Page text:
Science advocates in the United States are disappointed at a new spending bill that will give the National Science Foundation (NSF) far less cash than was recommended in a law passed just a year ago.

The omnibus appropriations bill, which sets 2004 funding levels for much of the government, provides a 5% increase to the NSF's total budget of about $5.3 billion. That is far less than was recommended in a bill signed by President George Bush last December, which suggested doubling the agency's budget by 2007, by awarding 15% increases each year (see Nature 420, 257; 200210.1038/420257a).

“Those of us who had worked on the authorizing bill would have liked to see at least a double-digit increase,” says Samuel Rankin, chair of the Coalition for National Science Funding, one of the original advocates of the 2002 legislation.

Congressional staff who worked on the 2002 bill are also disgruntled at the smaller increase set out in the 2004 budget, but say that the plan to double the NSF budget was only a suggestion. “It's not like when the [2002] bill passed we thought it would be a linear progression,” says David Goldston, chief of staff at the House Committee on Science, which helped to draft the legislation. He points out that many specific initiatives supported by the committee were funded in the 2004 budget bill.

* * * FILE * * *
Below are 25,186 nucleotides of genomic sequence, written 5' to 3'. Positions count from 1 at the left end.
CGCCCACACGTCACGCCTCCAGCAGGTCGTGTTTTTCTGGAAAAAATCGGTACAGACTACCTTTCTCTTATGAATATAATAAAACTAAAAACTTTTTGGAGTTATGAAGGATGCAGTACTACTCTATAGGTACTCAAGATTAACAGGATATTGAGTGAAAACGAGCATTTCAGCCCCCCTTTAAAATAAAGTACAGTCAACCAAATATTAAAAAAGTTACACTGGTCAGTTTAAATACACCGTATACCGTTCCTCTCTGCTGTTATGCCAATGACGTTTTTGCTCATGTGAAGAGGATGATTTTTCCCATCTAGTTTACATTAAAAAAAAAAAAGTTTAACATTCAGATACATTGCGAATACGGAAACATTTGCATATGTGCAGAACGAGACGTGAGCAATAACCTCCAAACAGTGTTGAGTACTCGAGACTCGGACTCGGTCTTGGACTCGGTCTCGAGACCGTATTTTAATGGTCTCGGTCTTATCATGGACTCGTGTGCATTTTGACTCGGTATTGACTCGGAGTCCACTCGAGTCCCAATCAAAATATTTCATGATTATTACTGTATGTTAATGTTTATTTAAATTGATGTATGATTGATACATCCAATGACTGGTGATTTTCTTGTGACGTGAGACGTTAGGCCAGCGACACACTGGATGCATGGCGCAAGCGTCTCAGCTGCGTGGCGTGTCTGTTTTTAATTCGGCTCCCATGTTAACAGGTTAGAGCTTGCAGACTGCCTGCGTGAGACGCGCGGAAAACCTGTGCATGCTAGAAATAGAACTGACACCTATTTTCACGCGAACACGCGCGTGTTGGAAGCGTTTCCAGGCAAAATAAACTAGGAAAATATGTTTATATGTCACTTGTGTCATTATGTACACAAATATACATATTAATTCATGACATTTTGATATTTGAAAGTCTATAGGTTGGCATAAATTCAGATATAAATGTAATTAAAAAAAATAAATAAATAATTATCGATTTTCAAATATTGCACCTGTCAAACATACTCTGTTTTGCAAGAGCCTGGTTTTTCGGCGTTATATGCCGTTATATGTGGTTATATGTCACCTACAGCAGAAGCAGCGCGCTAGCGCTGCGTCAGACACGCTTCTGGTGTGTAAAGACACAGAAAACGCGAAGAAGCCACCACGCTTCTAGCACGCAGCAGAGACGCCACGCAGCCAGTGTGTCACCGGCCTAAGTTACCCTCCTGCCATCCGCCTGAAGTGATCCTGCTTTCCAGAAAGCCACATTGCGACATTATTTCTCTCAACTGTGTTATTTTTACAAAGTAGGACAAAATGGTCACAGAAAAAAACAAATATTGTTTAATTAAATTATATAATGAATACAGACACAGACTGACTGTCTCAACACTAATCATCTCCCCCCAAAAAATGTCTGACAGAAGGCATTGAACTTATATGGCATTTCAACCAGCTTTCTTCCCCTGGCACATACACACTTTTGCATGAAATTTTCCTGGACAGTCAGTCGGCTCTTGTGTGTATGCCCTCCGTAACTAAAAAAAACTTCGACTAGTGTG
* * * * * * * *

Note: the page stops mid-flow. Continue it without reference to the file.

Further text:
The NSF was not the only research agency to receive lacklustre funding in the 2004 budget, which was passed by the House on 8 December and is expected to be passed by the Senate early next year. The National Institutes of Health will receive an increase of just 3.2%, to about $27 billion. Janet Shoemaker, head of public affairs at the American Society for Microbiology in Washington DC, says she doubts that the president's budget proposal for 2005, to be released in February, will be much more generous.

In the 2004 bill, NASA's budget was held at $15 billion, but money for research was trimmed by 0.4%, partly because of budget pressure arising from the loss of the shuttle Columbia in February. The research budget of the National Institute of Standards and Technology also fell by 4%, to $506 million. The Department of Energy's Office of Science fared better, winning a 3.8% increase to $3.2 billion. Much of that money will go towards research on nuclear fusion, computing and biology.